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Sunday, June 24, 2018 08:49

Array List

ArrayList is a dynamic array. What that means is that an ArrayList can have any amount of objects and of any type. This data structure was originally designed to simplify the processes of adding new elements into an array. Under the hood, an ArrayList is an array whose size is doubled every time it runs out of space. Doubling the size of the internal array is a very effective strategy that reduces the amount of element-copying in the long run. We won’t get into the proof of that here. The data structure is very simple to use:

ArrayList myArrayList = new ArrayList();

myArrayList.Add(56);
myArrayList.Add("String");
myArrayList.Add(new Window());

The downside to the ArrayList data structure is that you must cast the retrieved values back into their original type:

int arrayListValue = (int)myArrayList[0];

The ArrayList has following important methods:

Add() – This appends a new element object to the end. We can keep adding elements to the collection until memory runs out. Example:

using System.Collections;

class Program
{
    static void Main()
    {
        // Create an ArrayList and add 3 elements.
        ArrayList list = new ArrayList();
        list.Add("One");
        list.Add("Two");
        list.Add("Three");
    }
}

AddRange() – we can use this method to combine two ArrayLists. Internally, AddRange() uses the Array.Copy() or CopyTo() methods, which have better performance than some loops. Here is how we use it:

using System;
using System.Collections;

class Program
{
    static void Main()
    {
        // Create an ArrayList with two values.
        ArrayList list = new ArrayList();
        list.Add(5);
        list.Add(7);

        // Create a second ArrayList.
        ArrayList list2 = new ArrayList();
        list2.Add(10);
        list2.Add(13);

        // Add second ArrayList to first.
        list.AddRange(list2);

        // Display the values.
        foreach (int i in list)
            Console.WriteLine(i);
    }
}

Clear() – You can call the instance method Clear() on your ArrayList. Internally, this calls the Array.Clear() method, which I explained in the previous lesson. Example:

using System;
using System.Collections;

class Program
{
    static void Main()
    {
        // Create an ArrayList with two values.
        ArrayList list = new ArrayList();
        list.Add(9);
        list.Add(10);

        // Show number of elements in ArrayList.
        Console.WriteLine(list.Count);

        // Clear the ArrayList.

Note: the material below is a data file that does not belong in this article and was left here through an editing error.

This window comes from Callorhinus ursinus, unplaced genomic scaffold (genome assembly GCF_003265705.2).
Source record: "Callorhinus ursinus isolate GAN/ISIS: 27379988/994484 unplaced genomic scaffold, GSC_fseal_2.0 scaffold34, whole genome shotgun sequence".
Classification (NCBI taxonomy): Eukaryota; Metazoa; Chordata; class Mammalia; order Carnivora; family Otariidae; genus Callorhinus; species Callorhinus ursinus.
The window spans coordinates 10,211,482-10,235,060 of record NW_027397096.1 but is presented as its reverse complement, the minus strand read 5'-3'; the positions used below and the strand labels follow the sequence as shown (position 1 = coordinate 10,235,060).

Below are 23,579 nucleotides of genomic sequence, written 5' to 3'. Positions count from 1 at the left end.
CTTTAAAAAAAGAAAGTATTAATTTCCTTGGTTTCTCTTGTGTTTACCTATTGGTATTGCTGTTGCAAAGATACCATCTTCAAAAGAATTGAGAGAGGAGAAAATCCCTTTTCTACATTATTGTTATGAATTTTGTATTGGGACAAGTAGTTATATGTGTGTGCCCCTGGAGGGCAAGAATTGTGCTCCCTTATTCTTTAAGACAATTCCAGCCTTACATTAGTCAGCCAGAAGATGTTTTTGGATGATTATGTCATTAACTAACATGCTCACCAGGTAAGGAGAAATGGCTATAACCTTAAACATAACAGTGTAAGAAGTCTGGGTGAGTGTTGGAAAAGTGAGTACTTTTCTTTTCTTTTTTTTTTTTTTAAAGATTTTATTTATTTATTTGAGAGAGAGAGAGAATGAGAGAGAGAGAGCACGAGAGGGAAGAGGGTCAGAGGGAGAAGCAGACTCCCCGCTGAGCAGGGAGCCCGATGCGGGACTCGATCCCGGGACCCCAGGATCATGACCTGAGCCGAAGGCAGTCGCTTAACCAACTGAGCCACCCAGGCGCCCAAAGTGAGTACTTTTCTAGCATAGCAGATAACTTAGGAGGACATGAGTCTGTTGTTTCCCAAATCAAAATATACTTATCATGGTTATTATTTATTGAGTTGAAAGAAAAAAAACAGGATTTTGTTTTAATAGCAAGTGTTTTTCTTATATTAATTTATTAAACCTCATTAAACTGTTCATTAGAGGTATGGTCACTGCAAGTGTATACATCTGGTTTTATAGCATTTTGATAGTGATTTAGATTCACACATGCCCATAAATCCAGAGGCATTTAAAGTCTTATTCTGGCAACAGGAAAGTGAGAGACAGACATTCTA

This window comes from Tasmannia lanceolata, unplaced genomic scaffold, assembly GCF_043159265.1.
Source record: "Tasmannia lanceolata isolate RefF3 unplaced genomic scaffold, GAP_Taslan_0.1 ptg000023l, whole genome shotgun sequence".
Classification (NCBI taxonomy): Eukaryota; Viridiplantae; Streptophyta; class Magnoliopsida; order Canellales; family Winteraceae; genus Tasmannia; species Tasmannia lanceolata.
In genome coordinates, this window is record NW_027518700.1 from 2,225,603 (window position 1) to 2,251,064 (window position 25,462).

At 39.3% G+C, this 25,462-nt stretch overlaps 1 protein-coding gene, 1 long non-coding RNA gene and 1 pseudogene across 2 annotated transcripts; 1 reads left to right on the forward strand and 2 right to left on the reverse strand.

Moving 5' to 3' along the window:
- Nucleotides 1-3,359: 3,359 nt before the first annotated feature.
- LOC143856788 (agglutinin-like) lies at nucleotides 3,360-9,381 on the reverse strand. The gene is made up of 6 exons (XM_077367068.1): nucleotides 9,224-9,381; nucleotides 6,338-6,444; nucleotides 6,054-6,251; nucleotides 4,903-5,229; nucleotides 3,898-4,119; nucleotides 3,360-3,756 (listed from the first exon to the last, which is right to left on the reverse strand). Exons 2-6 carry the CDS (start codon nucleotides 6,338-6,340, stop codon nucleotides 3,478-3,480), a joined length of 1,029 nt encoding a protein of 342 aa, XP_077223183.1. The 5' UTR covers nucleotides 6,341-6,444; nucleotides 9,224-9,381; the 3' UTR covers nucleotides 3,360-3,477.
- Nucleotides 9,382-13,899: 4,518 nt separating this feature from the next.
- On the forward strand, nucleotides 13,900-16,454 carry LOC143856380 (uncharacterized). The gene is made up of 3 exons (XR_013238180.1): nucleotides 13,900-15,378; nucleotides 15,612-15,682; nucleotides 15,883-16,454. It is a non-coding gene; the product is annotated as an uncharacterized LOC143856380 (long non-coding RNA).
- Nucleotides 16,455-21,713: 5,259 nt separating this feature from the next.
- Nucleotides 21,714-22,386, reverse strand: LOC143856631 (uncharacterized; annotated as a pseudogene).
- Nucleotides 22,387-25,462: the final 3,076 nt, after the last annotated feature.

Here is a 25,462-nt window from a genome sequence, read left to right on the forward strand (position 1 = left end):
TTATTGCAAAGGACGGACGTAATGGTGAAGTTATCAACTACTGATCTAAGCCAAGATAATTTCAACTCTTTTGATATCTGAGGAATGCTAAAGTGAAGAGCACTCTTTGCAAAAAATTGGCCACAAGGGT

list.Clear();

        // Show count again.
        Console.WriteLine(list.Count);
    }
}

Sort(), Reverse() – these methods do exactly what their name says: they sort an ArrayList, or reverse the order of their elements. Example:

using System;
using System.Collections;

class Program
{
    static void Main()
    {
        // Create an ArrayList with four strings.
        ArrayList list = new ArrayList();
        list.Add("Cat");
        list.Add("Zebra");
        list.Add("Dog");
        list.Add("Cow");

        // Sort the ArrayList.
        list.Sort();

        // Display the ArrayList elements.
        foreach (string value in list)
            Console.WriteLine(value);

        // Reverse the ArrayList.
        list.Reverse();

        // Display the ArrayList elements again.
        foreach (string value in list)
            Console.WriteLine(value);
    }
}

Insert(), RemoveAt(), RemoveRange() – methods used to add or remove elements into an ArrayList. Remove() it uses a numeric index to specify which element you want to remove. RemoveRange() specifies a starting index from which it should start removing elements, and another numeric parameter, to specify how many elements should be removed. Example:

using System;
using System.Collections;

class Program
{
    static void Main()
    {
        // Create an ArrayList with three strings.
        ArrayList list = new ArrayList();
        list.Add("One");
        list.Add("Two");
        list.Add("Three");

        // Remove middle element in ArrayList.
        list.RemoveAt(1); // It becomes [One, Three]

        // Insert word at the beginning of ArrayList.
        list.Insert(0, "Carrot"); // It becomes [Carrot, One, Three]

        // Remove first two words from ArrayList.
        list.RemoveRange(0, 2);

        // Display the result ArrayList.
        foreach (string value in list)
            Console.WriteLine(value); 
    }
}

The most important property of ArrayLists is Count:

Count – returns the number of elements in an ArrayList.

ArrayList is a collection that is best avoided. But it is often used in older legacy programs – so it must be supported. Newer .NET Framework versions offer better collections, like Lists, of which we will learn in the future.

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